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The SUR40, as a wall hanging device  (Source: Samsung)
Surface is primarily targeted at education, business users for table, hanging, and kiosk installations

Microsoft Corp.'s (MSFT) Surface multi-touch computer was first presented to the public in May 2007, more than a year before Apple, Inc. (AAPL) was rewarded a patent for multi-touch gestures. It launched in prototype form in April 2008, a full two years before the market launch of the iPad.

But the device is finally here (dubbed the "SUR40"), and you can buy one for the lowly price of $8,400 USD (roughly 17 10-inch iPads).  

I. SUR40 Hardware and Software

That's actually about what you'd expect if you considered the LCD the driving factor on price and assumed linear scaling in cost per square inch. You get roughly 685 in2 out of the 40-inch (diagonal) 1,920x1,080 (16:9) display, compared to 45 in2 for the iPad's 1024x768 (4:3) 9.7-inch display.  The display features an 8 ms response time and 300 cd/m2 brightness.

The packaging and device display are manufactured by South Korea's Samsung Electronics Comp., Ltd. (KS:005930).  The device without a stand measures 109.5x10.25x70.74 cm (43.11x4.04x27.85 in.) and weighs 39.5 kg (87.1 lb).

Surface, standing

Inside, it packs an AMD Athlon X2 Dual-Core 245e (2.9GHz), a 45 watt (low power) Phenom II processor which debuted in May 2010.   The GPU is also provided by AMD and is an AMD HD6750M, a low-power mobile GPU that in benchmarks performs roughly between an NVIDIA Corp. (NVDA) GeForce GT 540M and GT 550M.

The system draws 230 W (by Microsoft's estimate) when fully loaded and 2 watts when in standby.  There's 4 GB of DDR3 onboard; 320 GB of SATA2-connected storage; 1 HDMI port; 4 USB 2.0 ports (what no USB 3.0 love?); and the standard 100/1000 ethernet jack.

The operating system du jour is Windows 7, with the Surface 2.0 software built on top of it (Surface 1.0: Vista; Surface 2.0: Windows 7).  This is an identical configuration to the model showed off at CES 2011.  Microsoft offers a Surface SDK, allowing third party app makers to develop commercial solutions and businesses to develop internal touch-software.

II. Target Audience

Prices vary slightly outside the U.S.  A Microsoft spokeswoman explains, "The Samsung SUR40 will be distributed via the Samsung distribution channel and the estimated street price will be $8,400 in the U.S. for the base unit. Outside of the U.S., pricing will vary based on country-specific duties, taxes and fees."

At the price point Microsoft is clearly targeting the device primarily at business and educational users, though a few cash-endowed enthusiasts may jump at the novelty of owning the world's biggest multi-touch device.  Microsoft's press release suggest the device can be displayed as a table (perhaps in a lobby or meeting room); as a wall-hanging device; or even in an angle kiosk enclosure.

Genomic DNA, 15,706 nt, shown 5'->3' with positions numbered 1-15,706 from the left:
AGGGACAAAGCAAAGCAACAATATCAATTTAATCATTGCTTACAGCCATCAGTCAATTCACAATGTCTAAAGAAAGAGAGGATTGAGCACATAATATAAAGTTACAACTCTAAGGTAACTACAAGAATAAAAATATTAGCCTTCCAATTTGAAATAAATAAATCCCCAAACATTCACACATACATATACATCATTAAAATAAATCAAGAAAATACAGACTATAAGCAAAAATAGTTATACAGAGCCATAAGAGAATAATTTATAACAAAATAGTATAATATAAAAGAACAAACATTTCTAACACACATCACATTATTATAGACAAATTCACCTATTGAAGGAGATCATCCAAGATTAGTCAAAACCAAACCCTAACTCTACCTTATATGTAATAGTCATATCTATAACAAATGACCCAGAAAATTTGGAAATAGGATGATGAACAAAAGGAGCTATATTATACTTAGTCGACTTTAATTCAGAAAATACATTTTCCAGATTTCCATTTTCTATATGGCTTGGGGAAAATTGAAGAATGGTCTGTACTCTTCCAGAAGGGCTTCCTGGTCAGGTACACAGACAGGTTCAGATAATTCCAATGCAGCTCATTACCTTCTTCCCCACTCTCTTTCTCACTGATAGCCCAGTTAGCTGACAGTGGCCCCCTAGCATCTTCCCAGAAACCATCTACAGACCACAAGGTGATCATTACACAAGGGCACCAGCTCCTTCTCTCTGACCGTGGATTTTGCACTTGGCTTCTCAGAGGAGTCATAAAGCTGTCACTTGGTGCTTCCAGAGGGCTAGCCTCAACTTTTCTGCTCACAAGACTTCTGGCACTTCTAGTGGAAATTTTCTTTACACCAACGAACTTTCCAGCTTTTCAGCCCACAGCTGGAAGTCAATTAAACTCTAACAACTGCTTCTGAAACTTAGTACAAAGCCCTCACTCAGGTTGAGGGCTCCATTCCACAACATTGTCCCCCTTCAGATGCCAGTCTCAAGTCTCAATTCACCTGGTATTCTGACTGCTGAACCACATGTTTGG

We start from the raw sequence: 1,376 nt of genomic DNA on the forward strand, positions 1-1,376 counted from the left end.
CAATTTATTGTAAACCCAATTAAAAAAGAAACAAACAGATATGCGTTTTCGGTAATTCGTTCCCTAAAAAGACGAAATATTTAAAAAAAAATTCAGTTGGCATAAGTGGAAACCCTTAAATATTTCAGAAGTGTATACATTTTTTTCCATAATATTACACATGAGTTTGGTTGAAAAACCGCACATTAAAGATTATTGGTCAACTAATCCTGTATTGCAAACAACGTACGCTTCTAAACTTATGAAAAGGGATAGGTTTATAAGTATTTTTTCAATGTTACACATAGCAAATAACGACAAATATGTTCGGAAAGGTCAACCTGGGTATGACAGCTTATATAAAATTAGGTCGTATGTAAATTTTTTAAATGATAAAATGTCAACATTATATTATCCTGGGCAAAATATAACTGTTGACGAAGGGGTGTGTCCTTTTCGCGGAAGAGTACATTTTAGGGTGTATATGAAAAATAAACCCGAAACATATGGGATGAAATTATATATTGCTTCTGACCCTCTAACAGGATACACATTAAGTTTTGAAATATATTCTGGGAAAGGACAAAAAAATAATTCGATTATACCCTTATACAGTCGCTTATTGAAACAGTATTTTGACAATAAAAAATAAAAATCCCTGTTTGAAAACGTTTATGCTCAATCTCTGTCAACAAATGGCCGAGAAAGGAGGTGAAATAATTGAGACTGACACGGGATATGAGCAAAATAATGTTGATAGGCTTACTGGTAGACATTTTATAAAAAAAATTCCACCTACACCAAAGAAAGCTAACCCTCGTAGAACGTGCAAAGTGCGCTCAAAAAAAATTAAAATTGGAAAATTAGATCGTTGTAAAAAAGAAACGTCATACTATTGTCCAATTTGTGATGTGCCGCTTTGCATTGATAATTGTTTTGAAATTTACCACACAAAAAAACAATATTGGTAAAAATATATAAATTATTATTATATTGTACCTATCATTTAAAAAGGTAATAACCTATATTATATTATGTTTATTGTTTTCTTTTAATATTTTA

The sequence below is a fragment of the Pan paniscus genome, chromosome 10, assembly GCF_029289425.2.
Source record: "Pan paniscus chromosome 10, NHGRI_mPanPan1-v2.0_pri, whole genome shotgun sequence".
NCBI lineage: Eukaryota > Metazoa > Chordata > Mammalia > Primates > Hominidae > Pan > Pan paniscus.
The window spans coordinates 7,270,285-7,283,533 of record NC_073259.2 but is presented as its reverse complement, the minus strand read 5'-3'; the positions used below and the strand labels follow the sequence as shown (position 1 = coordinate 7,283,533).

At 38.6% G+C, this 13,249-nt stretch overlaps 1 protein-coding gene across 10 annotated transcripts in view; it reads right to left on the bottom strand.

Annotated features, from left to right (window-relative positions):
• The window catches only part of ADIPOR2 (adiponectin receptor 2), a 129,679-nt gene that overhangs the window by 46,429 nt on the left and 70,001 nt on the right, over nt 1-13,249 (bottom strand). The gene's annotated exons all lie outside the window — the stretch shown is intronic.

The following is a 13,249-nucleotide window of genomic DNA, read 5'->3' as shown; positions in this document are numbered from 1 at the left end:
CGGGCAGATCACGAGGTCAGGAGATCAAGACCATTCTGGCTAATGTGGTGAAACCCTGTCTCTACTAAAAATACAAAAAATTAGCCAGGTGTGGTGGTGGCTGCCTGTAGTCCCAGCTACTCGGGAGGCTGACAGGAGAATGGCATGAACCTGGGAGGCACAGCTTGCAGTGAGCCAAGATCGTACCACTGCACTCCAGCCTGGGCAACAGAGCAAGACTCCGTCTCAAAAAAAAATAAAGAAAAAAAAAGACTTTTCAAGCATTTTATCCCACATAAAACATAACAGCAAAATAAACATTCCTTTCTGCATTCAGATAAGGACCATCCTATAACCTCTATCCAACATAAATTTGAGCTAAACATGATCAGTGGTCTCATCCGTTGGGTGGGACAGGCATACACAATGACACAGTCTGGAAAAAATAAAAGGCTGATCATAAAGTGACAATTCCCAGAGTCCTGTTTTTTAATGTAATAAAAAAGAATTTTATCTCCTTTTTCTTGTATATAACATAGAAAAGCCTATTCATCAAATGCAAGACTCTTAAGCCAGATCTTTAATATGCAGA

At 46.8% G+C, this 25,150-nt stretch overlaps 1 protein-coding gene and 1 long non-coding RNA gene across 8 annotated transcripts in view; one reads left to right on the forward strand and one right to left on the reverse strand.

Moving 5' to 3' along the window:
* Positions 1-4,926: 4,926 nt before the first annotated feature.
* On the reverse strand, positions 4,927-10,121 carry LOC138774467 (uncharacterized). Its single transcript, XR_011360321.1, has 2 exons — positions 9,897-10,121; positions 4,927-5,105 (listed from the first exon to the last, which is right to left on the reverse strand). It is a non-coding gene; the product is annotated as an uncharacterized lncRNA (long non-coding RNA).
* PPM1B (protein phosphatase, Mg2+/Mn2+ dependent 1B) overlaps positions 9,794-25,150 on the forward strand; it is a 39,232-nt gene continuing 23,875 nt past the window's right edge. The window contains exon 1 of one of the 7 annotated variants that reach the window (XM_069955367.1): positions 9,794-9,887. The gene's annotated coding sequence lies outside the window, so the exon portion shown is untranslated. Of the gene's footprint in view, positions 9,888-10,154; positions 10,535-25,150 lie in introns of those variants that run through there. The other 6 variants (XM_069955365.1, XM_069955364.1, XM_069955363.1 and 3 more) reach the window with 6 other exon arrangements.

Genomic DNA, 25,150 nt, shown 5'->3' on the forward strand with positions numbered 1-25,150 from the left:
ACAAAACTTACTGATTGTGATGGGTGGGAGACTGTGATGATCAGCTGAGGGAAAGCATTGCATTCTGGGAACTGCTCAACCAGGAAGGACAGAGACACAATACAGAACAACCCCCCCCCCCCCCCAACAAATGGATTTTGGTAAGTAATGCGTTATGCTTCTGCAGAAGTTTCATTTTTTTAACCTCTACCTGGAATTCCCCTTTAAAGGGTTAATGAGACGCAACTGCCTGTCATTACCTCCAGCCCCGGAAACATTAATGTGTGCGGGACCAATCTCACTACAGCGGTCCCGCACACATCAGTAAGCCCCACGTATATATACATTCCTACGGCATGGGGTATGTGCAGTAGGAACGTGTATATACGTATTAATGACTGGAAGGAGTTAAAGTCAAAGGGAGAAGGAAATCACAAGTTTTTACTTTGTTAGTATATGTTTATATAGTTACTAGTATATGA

Surface Garage
Microsoft sees the Surface as the ideal collaborative business device. [Source: Microsoft]

The device is available for preorder in:

Australia, Austria, Belgium, Canada, Denmark, France, Germany, Hong Kong, India, Ireland, Italy, Korea, the Netherlands, Norway, Qatar, Saudi Arabia, Singapore, Spain, Sweden, Switzerland, the United Arab Emirates, the United Kingdom and the United States

Microsoft suggests it already has received deployment promises from multiple interested business, writing:

Automotive, education, finance, healthcare, hospitality, and retail are just some of the industries that will soon be able to take advantage of Samsung SUR40’s PixelSense technology, new, sleeker form factor and horizontal and vertical orientation options. Many new and existing customers, such as Aéroports de Paris, Dassault Aviation, Fujifilm Corp. and Royal Bank of Canada, have big plans for the Samsung SUR40 and are preparing to deploy units in locations early next year.

The ship date was not announced by Microsoft.

Microsoft small-screen tablets will debut in earnest with Windows 8, which launches late next year.  They will pack the Metro UI, Microsoft's GUI of choice for small mobile devices.

Sources: Microsoft [blog], Samsung [specs]



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RE: So disappointed.
By futrtrubl on 11/18/2011 1:13:17 AM , Rating: 2
quote:
You aren't going to be playing games on this thing, EVER,

Says who? Looks like a damn good interface to play a game on. Give it a pen and yes, you could definitely do some nice graphical editing on it. And who knows what other uses we can find for it, so yes, I do think $8000 is too much for something that could be easily upgraded otherwise.

Edward


"Spreading the rumors, it's very easy because the people who write about Apple want that story, and you can claim its credible because you spoke to someone at Apple." -- Investment guru Jim Cramer














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